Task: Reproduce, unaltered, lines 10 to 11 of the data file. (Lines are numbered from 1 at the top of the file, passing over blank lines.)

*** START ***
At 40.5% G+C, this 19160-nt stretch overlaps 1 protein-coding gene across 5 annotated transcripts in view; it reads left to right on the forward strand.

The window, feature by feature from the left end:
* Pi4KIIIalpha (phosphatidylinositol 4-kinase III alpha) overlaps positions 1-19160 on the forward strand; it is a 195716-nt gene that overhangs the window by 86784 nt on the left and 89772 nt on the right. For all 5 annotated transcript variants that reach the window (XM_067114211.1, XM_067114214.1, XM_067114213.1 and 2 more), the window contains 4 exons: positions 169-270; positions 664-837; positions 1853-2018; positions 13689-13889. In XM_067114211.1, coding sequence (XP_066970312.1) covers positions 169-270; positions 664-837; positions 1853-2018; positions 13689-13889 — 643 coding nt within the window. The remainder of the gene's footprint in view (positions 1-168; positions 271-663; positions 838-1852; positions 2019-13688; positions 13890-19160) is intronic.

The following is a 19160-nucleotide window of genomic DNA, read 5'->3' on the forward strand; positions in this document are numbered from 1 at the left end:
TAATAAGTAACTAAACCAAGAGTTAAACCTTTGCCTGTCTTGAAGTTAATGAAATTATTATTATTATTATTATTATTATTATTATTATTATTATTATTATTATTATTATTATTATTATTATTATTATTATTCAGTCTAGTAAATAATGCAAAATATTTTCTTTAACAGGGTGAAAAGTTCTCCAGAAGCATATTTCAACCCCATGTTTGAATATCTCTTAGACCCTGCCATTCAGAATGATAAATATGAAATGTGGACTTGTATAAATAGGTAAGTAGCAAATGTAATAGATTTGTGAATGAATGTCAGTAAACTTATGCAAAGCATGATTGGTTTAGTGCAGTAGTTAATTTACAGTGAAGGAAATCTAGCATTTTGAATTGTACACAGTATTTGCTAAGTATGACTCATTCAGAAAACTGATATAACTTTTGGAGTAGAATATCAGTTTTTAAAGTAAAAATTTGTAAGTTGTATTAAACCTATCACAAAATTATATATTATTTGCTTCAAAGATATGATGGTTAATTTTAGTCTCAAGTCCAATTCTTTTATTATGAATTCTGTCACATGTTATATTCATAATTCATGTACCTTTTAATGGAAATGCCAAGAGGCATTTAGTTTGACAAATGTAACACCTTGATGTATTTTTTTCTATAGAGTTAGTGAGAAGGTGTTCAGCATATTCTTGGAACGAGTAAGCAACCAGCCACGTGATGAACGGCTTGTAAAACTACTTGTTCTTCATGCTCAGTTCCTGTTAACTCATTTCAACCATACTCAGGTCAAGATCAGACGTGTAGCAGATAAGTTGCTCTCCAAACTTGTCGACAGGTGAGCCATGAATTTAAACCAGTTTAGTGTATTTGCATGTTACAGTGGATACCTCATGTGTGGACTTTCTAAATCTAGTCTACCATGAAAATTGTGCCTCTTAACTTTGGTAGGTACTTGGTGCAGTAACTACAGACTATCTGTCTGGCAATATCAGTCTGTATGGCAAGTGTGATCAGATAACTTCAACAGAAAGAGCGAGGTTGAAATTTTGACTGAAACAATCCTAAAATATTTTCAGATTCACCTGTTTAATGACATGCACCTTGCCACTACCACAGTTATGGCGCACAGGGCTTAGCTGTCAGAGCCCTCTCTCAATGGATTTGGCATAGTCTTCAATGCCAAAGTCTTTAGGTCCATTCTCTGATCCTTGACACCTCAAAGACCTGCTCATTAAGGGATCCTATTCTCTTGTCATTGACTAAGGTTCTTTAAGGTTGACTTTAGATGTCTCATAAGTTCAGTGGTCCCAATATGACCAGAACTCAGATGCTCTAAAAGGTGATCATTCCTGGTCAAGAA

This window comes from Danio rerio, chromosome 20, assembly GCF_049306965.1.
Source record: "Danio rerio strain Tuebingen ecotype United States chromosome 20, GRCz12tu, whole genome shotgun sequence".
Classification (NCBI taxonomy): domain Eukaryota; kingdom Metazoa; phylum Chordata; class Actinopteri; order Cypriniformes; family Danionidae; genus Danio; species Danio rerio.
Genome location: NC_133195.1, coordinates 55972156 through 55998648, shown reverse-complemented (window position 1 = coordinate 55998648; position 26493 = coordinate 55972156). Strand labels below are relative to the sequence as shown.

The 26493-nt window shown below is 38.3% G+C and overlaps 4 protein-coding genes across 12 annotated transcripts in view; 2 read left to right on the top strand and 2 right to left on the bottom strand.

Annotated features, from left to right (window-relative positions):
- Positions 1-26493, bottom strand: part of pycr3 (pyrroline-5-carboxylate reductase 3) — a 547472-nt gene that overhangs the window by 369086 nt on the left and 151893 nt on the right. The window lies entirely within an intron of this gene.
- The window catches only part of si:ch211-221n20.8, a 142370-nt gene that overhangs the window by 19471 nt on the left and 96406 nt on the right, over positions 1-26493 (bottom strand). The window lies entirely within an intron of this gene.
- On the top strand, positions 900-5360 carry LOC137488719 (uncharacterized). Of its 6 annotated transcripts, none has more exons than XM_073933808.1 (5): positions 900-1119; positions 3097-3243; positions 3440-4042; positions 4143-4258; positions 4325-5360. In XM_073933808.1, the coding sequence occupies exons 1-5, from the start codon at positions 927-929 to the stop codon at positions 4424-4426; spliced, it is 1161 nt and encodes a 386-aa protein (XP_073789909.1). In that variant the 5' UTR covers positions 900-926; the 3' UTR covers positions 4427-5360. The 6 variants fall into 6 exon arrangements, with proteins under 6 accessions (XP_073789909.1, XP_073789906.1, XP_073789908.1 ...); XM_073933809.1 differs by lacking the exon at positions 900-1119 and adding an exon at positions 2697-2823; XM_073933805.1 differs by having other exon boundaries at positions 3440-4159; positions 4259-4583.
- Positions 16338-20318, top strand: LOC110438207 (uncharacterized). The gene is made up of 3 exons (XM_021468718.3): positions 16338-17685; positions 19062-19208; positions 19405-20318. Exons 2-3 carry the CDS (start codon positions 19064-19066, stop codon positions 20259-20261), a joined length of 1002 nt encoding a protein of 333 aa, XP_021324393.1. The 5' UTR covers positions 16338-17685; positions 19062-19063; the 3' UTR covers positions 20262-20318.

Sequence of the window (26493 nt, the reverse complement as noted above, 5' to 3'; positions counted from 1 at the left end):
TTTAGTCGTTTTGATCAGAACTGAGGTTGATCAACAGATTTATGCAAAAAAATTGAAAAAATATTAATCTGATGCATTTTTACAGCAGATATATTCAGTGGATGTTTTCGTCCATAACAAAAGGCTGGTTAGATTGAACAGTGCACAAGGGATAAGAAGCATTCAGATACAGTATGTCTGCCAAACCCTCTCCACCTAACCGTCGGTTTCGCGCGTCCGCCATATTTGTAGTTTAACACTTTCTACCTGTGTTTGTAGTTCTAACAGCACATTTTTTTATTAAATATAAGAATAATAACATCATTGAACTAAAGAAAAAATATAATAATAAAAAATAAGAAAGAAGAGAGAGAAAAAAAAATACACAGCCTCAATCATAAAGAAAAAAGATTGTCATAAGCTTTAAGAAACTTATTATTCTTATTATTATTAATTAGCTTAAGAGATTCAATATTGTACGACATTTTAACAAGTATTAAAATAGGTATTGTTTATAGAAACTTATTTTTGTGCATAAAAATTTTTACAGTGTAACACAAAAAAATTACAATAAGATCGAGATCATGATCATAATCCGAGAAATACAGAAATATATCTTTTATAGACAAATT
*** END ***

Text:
The 26493-nt window shown below is 38.3% G+C and overlaps 4 protein-coding genes across 12 annotated transcripts in view; 2 read left to right on the top strand and 2 right to left on the bottom strand.

Annotated features, from left to right (window-relative positions):